Tech should do good. And Emmanuel Macron, though busy with climate change, Europe, Iran, reforming the French economy and trade tensions with the U.S., will see to it.
France’s president wants to become the go-to head of state for global tech and will host the bosses of Alphabet Inc.’s Google to Uber in Paris next week to talk about social responsibility, eyeing an opening as the industry’s relationship with U.S. President Donald Trump proves complicated.
Macron, France’s youngest president at 40, will meet with chiefs of Microsoft, IBM, Uber and others in Paris on May 23 at the Elysee presidential palace. And expects the likes of Satya Nadella and Alphabet’s Eric Schmidt to make proposals on how the tech sector can have a positive impact on consumers and society, on matters like privacy, artificial intelligence and robots in the workplace.
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If anything, Macron is good at seizing the moment: after years of disrupting established industries and testing the limits of rule-breaking, companies like Facebook and Uber are now doing some intense soul searching, prompted by scandals about data privacy, sexual harassment and fake news influencing elections.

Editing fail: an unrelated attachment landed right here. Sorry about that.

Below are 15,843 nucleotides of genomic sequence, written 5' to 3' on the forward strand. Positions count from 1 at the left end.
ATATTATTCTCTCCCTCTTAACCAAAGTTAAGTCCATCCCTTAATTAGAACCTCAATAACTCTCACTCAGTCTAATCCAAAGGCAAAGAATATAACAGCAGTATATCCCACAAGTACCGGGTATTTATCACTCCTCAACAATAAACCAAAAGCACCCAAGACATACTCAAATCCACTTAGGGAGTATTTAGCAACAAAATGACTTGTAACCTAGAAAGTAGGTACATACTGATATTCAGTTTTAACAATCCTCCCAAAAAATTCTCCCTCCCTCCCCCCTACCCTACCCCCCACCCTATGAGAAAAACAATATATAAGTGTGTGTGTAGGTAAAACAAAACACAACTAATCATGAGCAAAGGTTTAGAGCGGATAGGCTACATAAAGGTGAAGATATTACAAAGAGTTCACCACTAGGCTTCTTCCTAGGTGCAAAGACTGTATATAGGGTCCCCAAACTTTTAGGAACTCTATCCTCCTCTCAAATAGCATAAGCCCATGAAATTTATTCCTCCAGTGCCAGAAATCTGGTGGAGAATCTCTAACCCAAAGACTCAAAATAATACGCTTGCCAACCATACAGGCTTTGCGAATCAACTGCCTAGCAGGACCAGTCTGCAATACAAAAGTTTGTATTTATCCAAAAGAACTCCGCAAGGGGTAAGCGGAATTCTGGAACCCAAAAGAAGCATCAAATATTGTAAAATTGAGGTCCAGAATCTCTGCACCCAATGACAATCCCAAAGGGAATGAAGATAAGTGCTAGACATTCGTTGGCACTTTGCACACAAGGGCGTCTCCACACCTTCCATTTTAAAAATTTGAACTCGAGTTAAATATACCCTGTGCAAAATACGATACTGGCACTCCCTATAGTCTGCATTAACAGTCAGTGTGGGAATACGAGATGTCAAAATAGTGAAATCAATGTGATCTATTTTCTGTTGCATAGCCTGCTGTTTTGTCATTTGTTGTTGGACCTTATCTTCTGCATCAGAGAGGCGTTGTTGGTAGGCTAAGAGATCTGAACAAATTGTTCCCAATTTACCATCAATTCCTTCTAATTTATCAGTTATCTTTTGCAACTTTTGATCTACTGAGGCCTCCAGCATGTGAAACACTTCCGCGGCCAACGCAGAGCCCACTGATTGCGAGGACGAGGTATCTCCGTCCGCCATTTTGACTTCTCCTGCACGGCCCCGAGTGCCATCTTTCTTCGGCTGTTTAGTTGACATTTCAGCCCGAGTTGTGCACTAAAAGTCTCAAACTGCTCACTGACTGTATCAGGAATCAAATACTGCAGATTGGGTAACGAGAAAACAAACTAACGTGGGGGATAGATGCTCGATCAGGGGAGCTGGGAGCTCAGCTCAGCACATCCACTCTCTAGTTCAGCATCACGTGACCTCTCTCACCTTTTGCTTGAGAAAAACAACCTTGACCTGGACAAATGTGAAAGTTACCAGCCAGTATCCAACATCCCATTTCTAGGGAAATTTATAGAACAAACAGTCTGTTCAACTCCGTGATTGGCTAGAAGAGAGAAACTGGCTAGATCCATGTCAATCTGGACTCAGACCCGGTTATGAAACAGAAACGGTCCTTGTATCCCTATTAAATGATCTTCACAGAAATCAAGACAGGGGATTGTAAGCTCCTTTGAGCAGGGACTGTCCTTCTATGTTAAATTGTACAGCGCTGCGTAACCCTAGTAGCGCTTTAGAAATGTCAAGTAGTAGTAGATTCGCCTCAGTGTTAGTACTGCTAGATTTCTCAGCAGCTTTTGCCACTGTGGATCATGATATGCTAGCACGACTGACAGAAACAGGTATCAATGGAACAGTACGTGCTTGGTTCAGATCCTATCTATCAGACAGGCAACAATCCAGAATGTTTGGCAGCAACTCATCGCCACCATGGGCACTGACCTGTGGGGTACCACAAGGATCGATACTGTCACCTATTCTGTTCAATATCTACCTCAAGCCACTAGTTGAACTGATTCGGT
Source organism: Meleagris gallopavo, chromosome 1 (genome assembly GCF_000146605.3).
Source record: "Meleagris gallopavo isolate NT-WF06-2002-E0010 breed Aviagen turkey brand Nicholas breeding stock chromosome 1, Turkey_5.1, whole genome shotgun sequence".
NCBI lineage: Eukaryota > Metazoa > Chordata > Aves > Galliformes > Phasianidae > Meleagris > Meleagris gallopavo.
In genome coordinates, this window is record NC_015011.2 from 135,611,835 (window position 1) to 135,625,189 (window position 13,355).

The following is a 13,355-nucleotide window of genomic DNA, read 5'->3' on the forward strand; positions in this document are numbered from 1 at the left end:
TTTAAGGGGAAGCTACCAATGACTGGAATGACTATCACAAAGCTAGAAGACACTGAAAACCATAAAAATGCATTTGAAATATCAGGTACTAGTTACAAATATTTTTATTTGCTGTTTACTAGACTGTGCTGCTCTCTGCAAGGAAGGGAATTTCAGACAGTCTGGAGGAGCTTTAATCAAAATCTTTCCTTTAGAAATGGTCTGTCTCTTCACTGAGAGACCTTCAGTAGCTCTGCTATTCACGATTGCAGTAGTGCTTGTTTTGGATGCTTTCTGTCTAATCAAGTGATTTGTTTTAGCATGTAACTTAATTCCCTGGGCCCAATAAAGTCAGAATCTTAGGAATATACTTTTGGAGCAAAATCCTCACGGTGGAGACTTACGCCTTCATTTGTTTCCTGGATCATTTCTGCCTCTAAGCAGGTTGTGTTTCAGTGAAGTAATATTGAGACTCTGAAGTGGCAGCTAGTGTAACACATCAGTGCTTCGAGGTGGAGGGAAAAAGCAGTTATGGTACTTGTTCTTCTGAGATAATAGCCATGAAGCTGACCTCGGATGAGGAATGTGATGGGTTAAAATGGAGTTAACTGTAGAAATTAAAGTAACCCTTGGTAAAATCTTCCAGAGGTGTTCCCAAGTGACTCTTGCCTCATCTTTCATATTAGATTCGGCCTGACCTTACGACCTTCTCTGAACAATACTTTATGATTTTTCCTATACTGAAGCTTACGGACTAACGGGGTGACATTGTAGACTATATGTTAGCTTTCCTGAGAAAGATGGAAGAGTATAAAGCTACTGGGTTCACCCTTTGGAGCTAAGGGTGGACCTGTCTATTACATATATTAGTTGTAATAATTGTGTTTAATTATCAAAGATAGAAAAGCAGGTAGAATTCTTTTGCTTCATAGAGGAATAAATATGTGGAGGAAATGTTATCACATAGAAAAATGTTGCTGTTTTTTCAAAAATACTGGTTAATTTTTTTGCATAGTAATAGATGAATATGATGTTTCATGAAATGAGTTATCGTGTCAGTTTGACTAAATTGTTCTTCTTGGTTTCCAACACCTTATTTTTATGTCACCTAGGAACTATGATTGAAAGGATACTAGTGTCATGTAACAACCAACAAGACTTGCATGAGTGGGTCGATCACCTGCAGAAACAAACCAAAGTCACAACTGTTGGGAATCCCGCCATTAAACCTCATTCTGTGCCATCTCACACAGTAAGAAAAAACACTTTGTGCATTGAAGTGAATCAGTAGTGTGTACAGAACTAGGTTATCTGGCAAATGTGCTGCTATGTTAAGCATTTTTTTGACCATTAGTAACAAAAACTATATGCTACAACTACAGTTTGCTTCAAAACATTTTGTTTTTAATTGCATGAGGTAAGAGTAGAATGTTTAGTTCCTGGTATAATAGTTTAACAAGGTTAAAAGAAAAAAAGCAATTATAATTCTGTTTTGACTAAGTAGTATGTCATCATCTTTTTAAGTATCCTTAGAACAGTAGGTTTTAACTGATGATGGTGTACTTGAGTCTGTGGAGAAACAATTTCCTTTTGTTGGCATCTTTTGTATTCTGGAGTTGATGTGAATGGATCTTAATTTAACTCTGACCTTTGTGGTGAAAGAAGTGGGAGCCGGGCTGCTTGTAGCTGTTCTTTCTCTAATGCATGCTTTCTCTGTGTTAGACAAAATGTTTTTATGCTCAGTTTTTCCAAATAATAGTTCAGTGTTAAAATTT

Further, Trump’s track record with the technology sector has been mixed -- from fluctuating declarations on Chinese suppliers to singling out U.S. players like Amazon in tweets. France meanwhile has attempted a balancing act that includes a tougher stance on taxes and privacy while applauding local investments such as Samsung’s in artificial intelligence labs.
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Tech For Good
About 50 people will join to debate education, the future of work, as well as gender equality and diversity, Maurice Levy, chairman of the supervisory board at Publicis and co-organizer of the event, told reporters at a briefing Wednesday. The huddle, dubbed “Tech for good," will take place the day before Macron, as well as many of the executives, attend the Viva Technology industry conference in Paris.
By trying to get the industry to volunteer for more responsibilities and accountability, the French president is feeding into a habit of trying to crack complicated relationships. With mixed results: Macron becoming one of the few European leaders to develop a strong relationship with Trump didn’t stop the U.S. from pulling out of the Iran nuclear accord.
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Read Google, Uber Execs Top the Guest List for Macron's Tech Huddle on bloomberg.com